Equation (7.23) indicates a negatively sloped relationship between in¬‚ation

and real GDP, which both Taylor and Romer call an aggregate demand

(AD) curve. Figure 7.15 illustrates the derivation of the aggregate demand

curve.

The new Keynesian school 425

(a)

Real

interest

rate

MP1

r1

MP0

r0

IS

Output

(b)

Inflation

™

P1

™

P0

AD

Output

Figure 7.15 Derivation of the AD curve

426 Modern macroeconomics

For simplicity, if we assume that the central bank™s choice of real interest

rate depends entirely on its in¬‚ation objective, the monetary policy (MP) real

rate rule can be shown as a horizontal line in panel (a) of Figure 7.15, with

shifts of the MP curve determined by the central bank™s reaction to changes

in the rate of in¬‚ation. Equation (7.20) is represented by the IS curve in

Figure 7.15. In panel (b) of Figure 7.15 we see equation (7.23) illustrated by

a downward-sloping aggregate demand curve in in¬‚ation“output space. The

intuition here is that as in¬‚ation rises the central bank raises the real rate of

interest, thereby dampening total expenditure in the economy and causing

GDP to decline. Similarly, as in¬‚ation falls, the central bank will lower the

real rate of interest, thereby stimulating total expenditure in the economy and

raising GDP. We can think of this response as the central bank™s monetary

policy rule (Taylor, 2000b).

Shifts of the AD curve would result from exogenous shocks to the various

components to aggregate expenditure, for example the AD curve will shift to

the right in response to an increase in government expenditure, a decrease in

taxes, an increase in net exports, or an increase in consumer and/or business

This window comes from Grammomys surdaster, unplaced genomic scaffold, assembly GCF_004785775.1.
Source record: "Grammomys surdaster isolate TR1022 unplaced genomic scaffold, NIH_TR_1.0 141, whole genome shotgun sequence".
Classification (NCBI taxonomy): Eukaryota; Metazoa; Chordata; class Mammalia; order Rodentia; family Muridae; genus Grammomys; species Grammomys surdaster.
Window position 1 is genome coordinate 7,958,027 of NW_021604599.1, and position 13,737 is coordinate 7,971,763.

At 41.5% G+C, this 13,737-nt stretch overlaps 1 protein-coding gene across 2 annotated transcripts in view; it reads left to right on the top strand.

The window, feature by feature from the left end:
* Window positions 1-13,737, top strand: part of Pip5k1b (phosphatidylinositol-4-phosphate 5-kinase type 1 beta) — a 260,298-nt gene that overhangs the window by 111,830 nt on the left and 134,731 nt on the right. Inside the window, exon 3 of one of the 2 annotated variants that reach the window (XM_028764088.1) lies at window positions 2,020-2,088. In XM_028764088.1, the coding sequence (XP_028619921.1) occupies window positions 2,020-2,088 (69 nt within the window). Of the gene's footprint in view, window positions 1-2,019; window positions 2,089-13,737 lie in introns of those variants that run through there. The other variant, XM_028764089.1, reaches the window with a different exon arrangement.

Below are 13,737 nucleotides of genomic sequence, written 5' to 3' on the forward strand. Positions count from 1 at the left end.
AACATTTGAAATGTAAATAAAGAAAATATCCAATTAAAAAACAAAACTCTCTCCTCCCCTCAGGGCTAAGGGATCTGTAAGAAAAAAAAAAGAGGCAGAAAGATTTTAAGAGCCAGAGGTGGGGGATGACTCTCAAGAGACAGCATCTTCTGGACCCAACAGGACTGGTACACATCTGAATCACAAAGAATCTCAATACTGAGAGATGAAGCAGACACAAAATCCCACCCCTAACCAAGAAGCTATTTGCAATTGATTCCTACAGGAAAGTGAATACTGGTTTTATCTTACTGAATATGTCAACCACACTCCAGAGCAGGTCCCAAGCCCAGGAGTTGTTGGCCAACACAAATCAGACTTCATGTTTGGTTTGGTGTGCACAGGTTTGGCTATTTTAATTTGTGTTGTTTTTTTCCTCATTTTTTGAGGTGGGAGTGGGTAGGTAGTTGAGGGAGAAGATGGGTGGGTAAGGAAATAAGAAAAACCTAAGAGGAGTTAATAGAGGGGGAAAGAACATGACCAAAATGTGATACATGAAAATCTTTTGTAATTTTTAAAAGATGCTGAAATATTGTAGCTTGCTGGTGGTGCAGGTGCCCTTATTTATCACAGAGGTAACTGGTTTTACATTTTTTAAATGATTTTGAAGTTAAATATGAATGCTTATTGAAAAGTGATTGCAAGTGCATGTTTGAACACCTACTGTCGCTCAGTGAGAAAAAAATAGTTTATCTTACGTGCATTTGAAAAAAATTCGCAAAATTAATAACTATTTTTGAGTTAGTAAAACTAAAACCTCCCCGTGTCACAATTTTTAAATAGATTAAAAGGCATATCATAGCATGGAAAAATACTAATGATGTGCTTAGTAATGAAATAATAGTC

con¬dence that leads to increased expenditures. The AD curve will also shift

in response to a change in monetary policy. For example, if the monetary

authorities decide that in¬‚ation is too high under the current monetary policy

rule, they will shift the rule, raise real interest rates and shift the AD curve to

the left (see Taylor, 2001).

The Phillips curve or in¬‚ation adjustment relationship, given by equation

(7.22), is represented by the horizontal line labelled IA0 in Figure 7.16. Follow-

ing Taylor (2000b) and D. Romer (2000), this can be thought of as the aggregate

supply component of the model, assuming ¬rst that the immediate impact of an

increase in aggregate demand will fall entirely on aggregate output, and second

that when actual GDP equals potential or ˜natural™ GDP (y = y*), in¬‚ation will

be steady, but when y > y*, in¬‚ation will increase and when y < y*, in¬‚ation will

decline. Both of these assumptions are consistent with the empirical evidence

and supported by new Keynesian theories of wage and price stickiness in the

short run (Gordon, 1990). When the economy is at its potential output the IA

line will also shift upwards in response to supply-side shocks such as a rise in

commodity prices and in response to shifts in in¬‚ationary expectations. Figure

7.16 illustrates the complete AD“IA model.

Long-run equilibrium in this model requires that AD intersect IA at the